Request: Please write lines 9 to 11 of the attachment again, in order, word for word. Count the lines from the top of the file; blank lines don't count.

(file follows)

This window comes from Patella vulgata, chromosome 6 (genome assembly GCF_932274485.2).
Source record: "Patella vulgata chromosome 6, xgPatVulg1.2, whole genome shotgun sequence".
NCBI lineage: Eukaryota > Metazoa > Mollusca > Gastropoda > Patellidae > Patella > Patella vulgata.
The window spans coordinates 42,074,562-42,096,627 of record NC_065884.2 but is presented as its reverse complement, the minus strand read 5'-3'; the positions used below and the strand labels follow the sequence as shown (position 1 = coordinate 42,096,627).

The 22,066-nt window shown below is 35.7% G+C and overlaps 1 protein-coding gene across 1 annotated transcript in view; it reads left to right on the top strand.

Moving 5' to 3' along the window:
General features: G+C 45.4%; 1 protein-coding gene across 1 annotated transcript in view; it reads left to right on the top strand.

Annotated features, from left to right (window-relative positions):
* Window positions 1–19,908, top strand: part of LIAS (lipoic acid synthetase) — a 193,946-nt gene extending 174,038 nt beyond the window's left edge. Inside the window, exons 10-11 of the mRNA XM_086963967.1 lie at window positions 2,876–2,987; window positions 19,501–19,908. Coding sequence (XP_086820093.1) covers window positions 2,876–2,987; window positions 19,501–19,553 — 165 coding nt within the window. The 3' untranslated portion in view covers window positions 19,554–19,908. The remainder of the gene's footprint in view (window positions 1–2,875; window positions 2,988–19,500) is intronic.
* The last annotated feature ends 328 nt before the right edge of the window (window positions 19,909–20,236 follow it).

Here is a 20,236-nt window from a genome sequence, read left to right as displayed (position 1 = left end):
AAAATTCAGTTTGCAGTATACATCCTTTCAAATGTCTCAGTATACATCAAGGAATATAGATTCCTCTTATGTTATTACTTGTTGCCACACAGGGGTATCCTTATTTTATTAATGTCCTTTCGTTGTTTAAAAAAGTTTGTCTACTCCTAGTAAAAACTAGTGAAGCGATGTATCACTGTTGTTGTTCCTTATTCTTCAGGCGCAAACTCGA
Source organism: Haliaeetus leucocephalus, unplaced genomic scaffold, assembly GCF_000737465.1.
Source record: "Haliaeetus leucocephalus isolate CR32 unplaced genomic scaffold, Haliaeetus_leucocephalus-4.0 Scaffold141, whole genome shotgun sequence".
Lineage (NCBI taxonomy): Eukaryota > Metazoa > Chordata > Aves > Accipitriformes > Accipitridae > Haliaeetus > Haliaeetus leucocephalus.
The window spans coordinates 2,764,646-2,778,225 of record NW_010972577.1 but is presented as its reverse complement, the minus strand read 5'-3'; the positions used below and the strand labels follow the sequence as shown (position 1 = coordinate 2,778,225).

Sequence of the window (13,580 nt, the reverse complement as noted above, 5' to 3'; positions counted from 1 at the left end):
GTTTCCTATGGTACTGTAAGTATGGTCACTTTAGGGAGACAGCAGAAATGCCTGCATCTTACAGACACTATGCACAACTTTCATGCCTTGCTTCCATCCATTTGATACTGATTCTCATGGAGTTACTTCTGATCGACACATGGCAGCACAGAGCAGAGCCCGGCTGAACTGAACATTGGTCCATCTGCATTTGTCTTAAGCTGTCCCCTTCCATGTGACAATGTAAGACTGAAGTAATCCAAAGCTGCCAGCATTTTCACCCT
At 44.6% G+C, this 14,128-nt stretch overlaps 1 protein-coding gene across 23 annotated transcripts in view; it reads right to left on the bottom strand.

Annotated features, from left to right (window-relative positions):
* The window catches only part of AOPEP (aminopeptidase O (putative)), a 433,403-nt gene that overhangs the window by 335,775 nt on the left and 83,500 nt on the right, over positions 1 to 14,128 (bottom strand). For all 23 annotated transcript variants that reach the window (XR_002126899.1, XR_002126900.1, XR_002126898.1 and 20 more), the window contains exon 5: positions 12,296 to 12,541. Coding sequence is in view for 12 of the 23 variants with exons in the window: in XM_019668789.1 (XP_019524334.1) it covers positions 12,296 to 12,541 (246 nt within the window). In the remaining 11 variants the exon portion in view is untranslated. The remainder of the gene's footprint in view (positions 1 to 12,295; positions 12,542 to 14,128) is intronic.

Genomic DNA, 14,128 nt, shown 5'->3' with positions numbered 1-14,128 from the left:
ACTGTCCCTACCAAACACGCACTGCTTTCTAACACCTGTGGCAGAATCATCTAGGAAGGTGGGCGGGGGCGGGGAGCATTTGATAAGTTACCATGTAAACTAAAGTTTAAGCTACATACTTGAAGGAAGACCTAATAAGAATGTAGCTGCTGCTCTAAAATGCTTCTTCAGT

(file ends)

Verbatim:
* Window positions 1–19,908, top strand: part of LIAS (lipoic acid synthetase) — a 193,946-nt gene extending 174,038 nt beyond the window's left edge. Inside the window, exons 10-11 of the mRNA XM_086963967.1 lie at window positions 2,876–2,987; window positions 19,501–19,908. Coding sequence (XP_086820093.1) covers window positions 2,876–2,987; window positions 19,501–19,553 — 165 coding nt within the window. The 3' untranslated portion in view covers window positions 19,554–19,908. The remainder of the gene's footprint in view (window positions 1–2,875; window positions 2,988–19,500) is intronic.
* The last annotated feature ends 328 nt before the right edge of the window (window positions 19,909–20,236 follow it).

Here is a 20,236-nt window from a genome sequence, read left to right as displayed (position 1 = left end):